No ordinary vineyard

No ordinary vineyard

KALMOESFONTEIN, South Africa - He mixed his first wine at 13 and today Adi Badenhorst is one of a group of passionate young winemakers who found their promised land in South Africa's Swartland soils.

Reggae music fills the cellar, posters of naked women and boxing legend Muhammad Ali on plastered on the walls.

About 100km north of Cape Town, Badenhorst's Kalmoesfontein is no ordinary vineyard, its winemaker's language as peppered as his beard and long hair.

"Most of our product is not very successful commercially, but we have fun," he says between bursts of laughter.

With his wines as in his life, Badenhorst - already an institution at 42 - never misses the chance to crack a joke.

What else can explain his five-year-old daughter Ana's middle name "Kalander", the local word for a weevil that preys on vines?

But he's serious when it comes to wine, though some of his products are experimental.

Next year he plans to produce Cinsault, Grenache and Carignan all on the same plot, all starved of water. Just as Badenhorst likes it.

"They never get water, and they are very happy - they produce."

Veins running with wine

His veins running with wine, Badenhorst should know.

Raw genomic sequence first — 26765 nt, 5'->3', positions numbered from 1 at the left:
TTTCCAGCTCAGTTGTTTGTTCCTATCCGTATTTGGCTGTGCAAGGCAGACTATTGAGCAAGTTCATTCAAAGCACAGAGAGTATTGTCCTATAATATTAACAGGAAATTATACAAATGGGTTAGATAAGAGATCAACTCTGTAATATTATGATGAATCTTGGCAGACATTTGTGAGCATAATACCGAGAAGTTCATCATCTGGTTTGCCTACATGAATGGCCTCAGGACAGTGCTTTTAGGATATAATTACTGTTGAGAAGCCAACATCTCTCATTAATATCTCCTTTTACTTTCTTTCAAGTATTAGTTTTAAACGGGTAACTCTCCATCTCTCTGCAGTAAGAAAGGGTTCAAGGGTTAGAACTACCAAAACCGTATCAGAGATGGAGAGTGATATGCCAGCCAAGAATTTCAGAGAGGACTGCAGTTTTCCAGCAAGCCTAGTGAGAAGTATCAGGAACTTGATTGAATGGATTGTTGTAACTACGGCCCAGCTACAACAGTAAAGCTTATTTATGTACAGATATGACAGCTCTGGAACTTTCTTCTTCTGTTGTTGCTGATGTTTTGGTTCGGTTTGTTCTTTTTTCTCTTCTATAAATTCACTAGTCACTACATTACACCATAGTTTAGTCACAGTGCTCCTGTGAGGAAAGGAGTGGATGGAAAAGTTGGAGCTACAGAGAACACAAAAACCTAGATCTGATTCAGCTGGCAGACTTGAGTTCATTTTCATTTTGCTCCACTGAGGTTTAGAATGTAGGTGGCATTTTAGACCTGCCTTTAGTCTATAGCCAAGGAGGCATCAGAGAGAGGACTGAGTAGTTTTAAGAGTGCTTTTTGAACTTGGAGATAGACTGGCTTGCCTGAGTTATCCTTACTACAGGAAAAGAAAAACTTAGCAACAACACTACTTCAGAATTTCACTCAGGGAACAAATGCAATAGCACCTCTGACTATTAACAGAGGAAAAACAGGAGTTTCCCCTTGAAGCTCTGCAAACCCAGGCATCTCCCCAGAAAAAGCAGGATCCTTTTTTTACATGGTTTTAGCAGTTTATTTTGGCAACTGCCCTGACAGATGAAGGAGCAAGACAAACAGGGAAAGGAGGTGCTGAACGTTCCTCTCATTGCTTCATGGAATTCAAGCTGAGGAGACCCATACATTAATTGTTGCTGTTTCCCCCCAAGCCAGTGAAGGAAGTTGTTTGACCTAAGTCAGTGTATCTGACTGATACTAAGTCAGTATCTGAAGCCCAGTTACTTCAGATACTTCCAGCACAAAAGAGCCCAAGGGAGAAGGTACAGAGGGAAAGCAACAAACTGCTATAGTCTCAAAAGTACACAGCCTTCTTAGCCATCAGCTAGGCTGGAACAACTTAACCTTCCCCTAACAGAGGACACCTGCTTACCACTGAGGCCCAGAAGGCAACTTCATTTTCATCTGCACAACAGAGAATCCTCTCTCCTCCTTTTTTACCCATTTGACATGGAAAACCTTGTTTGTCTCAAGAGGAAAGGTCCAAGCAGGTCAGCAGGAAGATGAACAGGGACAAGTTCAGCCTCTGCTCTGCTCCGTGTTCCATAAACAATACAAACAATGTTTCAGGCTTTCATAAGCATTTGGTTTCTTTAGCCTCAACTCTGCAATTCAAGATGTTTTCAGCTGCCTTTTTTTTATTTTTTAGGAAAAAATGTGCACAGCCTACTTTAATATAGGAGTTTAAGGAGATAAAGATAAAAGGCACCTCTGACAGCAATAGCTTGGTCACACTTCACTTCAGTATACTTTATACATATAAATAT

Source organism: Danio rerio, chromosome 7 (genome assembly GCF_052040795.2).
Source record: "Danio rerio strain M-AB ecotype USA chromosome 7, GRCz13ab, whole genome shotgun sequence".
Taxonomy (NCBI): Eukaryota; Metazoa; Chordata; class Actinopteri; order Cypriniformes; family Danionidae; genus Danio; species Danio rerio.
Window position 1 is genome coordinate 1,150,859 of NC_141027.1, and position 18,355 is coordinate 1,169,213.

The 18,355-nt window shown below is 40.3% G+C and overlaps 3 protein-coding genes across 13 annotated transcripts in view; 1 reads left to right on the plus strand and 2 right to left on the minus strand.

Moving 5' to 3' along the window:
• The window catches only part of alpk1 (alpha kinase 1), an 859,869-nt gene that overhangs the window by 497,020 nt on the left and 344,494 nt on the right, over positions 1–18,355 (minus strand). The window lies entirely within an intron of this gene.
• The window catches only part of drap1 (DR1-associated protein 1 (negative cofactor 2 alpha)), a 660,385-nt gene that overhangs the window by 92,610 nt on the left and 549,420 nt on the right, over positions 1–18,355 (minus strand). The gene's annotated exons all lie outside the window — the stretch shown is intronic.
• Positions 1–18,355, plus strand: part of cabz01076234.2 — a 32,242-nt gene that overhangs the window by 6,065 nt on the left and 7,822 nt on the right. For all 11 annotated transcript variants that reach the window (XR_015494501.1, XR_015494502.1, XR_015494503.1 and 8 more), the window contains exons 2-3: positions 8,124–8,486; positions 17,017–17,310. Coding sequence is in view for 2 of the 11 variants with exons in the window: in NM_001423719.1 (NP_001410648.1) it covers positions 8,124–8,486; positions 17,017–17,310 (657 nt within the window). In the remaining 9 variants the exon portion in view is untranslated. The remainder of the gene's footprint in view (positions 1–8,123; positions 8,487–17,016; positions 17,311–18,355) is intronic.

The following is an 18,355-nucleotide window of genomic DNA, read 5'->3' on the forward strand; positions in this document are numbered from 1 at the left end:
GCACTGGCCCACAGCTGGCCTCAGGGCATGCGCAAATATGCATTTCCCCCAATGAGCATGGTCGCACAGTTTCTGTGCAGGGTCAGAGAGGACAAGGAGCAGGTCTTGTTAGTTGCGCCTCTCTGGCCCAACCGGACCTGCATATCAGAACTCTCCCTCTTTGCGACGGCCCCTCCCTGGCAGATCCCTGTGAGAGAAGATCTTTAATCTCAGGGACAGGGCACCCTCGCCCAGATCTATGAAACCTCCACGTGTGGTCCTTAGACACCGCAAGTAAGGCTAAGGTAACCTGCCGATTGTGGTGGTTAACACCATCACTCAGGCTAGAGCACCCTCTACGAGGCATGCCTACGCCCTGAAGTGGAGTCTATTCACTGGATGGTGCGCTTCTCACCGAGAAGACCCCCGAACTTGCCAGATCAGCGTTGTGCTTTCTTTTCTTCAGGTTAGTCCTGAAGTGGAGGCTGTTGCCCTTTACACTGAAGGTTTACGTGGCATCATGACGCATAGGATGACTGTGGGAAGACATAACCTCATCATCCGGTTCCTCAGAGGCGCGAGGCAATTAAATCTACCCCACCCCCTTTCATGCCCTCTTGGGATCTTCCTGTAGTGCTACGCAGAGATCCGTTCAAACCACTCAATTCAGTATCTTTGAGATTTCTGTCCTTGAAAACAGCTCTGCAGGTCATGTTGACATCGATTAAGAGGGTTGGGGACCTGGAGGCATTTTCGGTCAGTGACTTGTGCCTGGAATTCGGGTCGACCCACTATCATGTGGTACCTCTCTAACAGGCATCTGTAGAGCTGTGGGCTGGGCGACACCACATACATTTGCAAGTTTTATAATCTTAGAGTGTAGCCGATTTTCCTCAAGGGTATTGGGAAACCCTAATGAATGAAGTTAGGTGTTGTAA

His grandfather was the farm manager of Cape Town's historic Groot Constantia vineyard for 46 years.

Badenhorst himself was amongst the vines from a young age, tagging along with his father to Buitenverwachting, another big farm in the area.

He first experimented with wine making when he was just 13. He then went on to study at Stellenbosch - the capital of South African wine - and spent seasons in the French vineyards of Saint-Emilion and Crozes-Hermitage.

When Kalmoesfontein came onto the market - an unused vineyard at the time, producing nothing - he pooled his money together with a cousin's and set down roots in the mountainous paradise of the Swartland, home to a new generation of winemakers.

Now, Badenhorst lives by his own rules, irreverent and unfazed by commercial and critical norms.

"We drink a lot of gin and tonic, and we thought the tonic you buy is ... too sweet."

So he decided to branch out and make his own. And gin, too. And hey, why not plant some lemon trees as well?

Then came the resurrection of a vermouth called Caperitif, a "fantastic" cocktail mix of white wine and quinquina - also called red cinchona or quina and known for its high quinine content - popular in Cape Town in the 1920s, says Badenhorst .

Then, a craft beer called Pyl Uil - meaning "common owl" when translated from Afrikaans, but pronounced "pale ale", which it is.

And he has plans of a legacy to leave to his children.

Walking on his estate, he points to an empty hillside, devoid of vines and trees.

"One day, I'll be sitting there in the shade," says Badenhorst. No doubt with a homemade gin and tonic in hand.

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